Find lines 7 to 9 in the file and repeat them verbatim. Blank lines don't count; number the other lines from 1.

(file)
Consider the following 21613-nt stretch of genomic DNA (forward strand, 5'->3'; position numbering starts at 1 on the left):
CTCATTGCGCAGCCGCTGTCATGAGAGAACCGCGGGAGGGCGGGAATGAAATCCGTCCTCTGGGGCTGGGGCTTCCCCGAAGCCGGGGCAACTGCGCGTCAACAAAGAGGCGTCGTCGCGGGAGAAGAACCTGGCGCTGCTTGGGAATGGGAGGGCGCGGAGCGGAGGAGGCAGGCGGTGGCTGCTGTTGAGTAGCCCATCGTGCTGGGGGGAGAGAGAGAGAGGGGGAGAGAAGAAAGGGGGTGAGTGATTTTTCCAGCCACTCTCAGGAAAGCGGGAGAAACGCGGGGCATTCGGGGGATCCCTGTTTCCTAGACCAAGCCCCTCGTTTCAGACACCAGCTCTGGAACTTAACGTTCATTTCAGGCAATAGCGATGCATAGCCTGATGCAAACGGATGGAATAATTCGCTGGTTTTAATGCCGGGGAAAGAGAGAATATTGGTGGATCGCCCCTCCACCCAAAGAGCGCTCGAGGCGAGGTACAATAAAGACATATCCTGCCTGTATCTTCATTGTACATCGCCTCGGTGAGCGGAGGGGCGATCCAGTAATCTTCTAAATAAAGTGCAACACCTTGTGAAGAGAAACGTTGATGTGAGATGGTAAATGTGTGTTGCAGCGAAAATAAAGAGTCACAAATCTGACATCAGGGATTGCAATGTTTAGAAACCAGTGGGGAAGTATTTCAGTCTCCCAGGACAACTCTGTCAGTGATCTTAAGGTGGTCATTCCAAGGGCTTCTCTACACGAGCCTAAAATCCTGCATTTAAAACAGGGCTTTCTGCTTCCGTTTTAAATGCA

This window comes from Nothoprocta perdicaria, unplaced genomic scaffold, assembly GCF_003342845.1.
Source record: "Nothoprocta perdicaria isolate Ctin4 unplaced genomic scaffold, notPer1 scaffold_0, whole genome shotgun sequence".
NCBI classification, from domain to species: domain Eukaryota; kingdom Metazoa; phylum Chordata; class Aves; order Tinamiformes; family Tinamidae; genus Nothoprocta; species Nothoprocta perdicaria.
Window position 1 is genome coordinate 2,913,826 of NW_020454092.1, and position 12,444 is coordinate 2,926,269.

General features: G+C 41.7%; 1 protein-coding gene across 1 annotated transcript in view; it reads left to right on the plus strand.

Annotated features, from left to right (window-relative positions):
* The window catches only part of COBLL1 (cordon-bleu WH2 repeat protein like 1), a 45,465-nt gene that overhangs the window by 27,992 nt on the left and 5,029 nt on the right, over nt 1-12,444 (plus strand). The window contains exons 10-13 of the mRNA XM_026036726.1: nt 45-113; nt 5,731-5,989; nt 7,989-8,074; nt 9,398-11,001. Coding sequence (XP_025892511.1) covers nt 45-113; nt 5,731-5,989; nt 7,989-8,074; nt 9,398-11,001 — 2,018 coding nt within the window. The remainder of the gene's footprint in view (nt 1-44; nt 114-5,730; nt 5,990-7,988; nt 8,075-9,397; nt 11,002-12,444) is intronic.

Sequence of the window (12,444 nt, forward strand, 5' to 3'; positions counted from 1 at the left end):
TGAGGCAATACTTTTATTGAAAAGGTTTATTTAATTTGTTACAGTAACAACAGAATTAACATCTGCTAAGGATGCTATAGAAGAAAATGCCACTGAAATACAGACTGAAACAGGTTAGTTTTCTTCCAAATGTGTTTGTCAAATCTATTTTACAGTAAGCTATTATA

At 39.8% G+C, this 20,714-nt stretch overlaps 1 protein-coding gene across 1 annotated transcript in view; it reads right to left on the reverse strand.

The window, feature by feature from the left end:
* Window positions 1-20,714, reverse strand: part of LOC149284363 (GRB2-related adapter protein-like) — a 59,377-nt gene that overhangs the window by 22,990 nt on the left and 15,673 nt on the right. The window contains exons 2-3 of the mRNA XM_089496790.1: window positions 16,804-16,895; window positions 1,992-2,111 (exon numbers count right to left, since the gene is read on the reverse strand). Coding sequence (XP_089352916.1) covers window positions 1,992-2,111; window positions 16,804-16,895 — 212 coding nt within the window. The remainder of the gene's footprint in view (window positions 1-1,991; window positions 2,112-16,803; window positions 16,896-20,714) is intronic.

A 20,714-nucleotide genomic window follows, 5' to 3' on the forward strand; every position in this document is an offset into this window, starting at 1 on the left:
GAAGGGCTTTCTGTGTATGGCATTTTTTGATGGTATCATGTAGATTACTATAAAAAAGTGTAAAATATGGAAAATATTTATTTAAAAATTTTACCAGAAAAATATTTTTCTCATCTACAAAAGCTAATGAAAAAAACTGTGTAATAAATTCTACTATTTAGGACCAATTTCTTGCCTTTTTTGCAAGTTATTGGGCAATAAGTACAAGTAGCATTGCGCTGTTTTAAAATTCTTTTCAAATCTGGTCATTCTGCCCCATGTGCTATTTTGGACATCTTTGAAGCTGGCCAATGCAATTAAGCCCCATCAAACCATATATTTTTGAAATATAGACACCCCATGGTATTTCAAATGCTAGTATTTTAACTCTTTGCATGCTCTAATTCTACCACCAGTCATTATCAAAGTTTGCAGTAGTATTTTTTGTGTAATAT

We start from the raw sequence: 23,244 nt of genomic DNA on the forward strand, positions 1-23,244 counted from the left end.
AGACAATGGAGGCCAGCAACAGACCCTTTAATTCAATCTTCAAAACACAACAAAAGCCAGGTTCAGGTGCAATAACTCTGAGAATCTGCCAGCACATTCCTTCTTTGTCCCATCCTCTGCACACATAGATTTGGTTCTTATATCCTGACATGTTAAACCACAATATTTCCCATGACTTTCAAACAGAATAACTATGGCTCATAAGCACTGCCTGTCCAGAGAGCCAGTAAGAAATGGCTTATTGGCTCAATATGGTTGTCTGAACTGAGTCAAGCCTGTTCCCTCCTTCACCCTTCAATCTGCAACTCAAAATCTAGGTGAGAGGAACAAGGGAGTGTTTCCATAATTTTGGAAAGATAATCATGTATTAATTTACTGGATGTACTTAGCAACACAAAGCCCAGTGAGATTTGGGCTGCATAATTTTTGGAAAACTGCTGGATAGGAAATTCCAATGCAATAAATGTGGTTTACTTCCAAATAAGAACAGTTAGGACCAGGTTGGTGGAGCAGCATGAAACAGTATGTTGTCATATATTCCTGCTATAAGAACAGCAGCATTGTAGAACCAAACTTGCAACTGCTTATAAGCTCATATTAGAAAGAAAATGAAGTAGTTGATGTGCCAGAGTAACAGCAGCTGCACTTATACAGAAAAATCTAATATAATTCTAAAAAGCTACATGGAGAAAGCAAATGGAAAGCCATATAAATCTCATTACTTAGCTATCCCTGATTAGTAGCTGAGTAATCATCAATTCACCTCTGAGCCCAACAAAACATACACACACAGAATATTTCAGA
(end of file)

General features: G+C 41.7%; 1 protein-coding gene across 1 annotated transcript in view; it reads left to right on the plus strand.

Annotated features, from left to right (window-relative positions):
* The window catches only part of COBLL1 (cordon-bleu WH2 repeat protein like 1), a 45,465-nt gene that overhangs the window by 27,992 nt on the left and 5,029 nt on the right, over nt 1-12,444 (plus strand). The window contains exons 10-13 of the mRNA XM_026036726.1: nt 45-113; nt 5,731-5,989; nt 7,989-8,074; nt 9,398-11,001. Coding sequence (XP_025892511.1) covers nt 45-113; nt 5,731-5,989; nt 7,989-8,074; nt 9,398-11,001 — 2,018 coding nt within the window. The remainder of the gene's footprint in view (nt 1-44; nt 114-5,730; nt 5,990-7,988; nt 8,075-9,397; nt 11,002-12,444) is intronic.